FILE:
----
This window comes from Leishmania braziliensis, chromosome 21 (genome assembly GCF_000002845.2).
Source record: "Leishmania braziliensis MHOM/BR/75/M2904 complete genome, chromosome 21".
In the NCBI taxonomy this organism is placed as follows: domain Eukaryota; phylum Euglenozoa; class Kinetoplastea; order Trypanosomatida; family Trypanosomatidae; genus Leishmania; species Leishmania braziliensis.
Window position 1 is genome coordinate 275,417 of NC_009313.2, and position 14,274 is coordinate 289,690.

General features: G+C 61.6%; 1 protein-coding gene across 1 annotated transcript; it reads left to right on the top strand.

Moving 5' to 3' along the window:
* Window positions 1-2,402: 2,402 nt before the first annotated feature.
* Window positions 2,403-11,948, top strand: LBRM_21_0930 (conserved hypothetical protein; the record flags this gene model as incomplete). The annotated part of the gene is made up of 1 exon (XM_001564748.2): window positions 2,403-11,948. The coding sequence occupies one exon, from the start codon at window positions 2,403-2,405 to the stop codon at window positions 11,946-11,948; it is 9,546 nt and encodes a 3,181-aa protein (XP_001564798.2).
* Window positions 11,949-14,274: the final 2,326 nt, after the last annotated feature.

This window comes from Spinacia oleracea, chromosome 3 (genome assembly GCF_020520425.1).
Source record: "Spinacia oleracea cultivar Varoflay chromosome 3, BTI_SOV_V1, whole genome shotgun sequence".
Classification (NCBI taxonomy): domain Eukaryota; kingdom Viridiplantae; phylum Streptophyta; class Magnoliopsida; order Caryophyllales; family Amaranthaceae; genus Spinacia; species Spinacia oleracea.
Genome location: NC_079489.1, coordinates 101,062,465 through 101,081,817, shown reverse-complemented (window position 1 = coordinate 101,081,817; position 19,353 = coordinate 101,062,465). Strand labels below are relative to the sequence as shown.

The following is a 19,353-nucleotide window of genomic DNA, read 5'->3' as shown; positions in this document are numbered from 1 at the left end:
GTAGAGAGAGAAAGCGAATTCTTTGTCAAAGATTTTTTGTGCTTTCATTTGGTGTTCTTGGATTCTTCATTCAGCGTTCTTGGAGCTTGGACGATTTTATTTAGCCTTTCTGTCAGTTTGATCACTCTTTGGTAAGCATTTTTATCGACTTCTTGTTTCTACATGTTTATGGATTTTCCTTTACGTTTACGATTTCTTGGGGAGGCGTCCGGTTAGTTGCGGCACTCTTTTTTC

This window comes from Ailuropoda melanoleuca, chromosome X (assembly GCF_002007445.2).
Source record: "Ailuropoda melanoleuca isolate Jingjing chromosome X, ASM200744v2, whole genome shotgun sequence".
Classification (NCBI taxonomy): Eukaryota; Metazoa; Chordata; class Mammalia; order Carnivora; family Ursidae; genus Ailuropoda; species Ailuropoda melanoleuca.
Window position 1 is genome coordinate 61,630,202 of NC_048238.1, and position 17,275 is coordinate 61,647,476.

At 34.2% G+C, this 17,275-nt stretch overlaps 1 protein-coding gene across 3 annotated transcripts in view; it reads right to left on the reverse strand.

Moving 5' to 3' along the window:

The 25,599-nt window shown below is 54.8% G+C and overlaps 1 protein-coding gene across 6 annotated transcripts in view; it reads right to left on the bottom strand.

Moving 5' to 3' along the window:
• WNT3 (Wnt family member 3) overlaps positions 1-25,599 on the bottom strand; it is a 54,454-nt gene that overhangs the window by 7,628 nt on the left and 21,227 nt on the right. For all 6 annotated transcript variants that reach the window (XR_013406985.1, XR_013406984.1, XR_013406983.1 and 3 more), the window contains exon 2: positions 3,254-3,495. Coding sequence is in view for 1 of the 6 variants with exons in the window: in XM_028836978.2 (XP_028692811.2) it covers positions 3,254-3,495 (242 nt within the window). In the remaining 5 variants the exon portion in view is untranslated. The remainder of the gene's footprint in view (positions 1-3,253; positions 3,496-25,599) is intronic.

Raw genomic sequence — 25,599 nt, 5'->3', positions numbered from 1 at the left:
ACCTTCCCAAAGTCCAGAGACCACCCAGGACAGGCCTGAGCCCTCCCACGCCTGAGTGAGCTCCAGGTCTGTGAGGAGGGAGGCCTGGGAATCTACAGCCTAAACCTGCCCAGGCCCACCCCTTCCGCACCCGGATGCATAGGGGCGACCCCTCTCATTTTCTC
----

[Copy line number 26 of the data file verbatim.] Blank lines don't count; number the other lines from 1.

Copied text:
ACCTTCCCAAAGTCCAGAGACCACCCAGGACAGGCCTGAGCCCTCCCACGCCTGAGTGAGCTCCAGGTCTGTGAGGAGGGAGGCCTGGGAATCTACAGCCTAAACCTGCCCAGGCCCACCCCTTCCGCACCCGGATGCATAGGGGCGACCCCTCTCATTTTCTC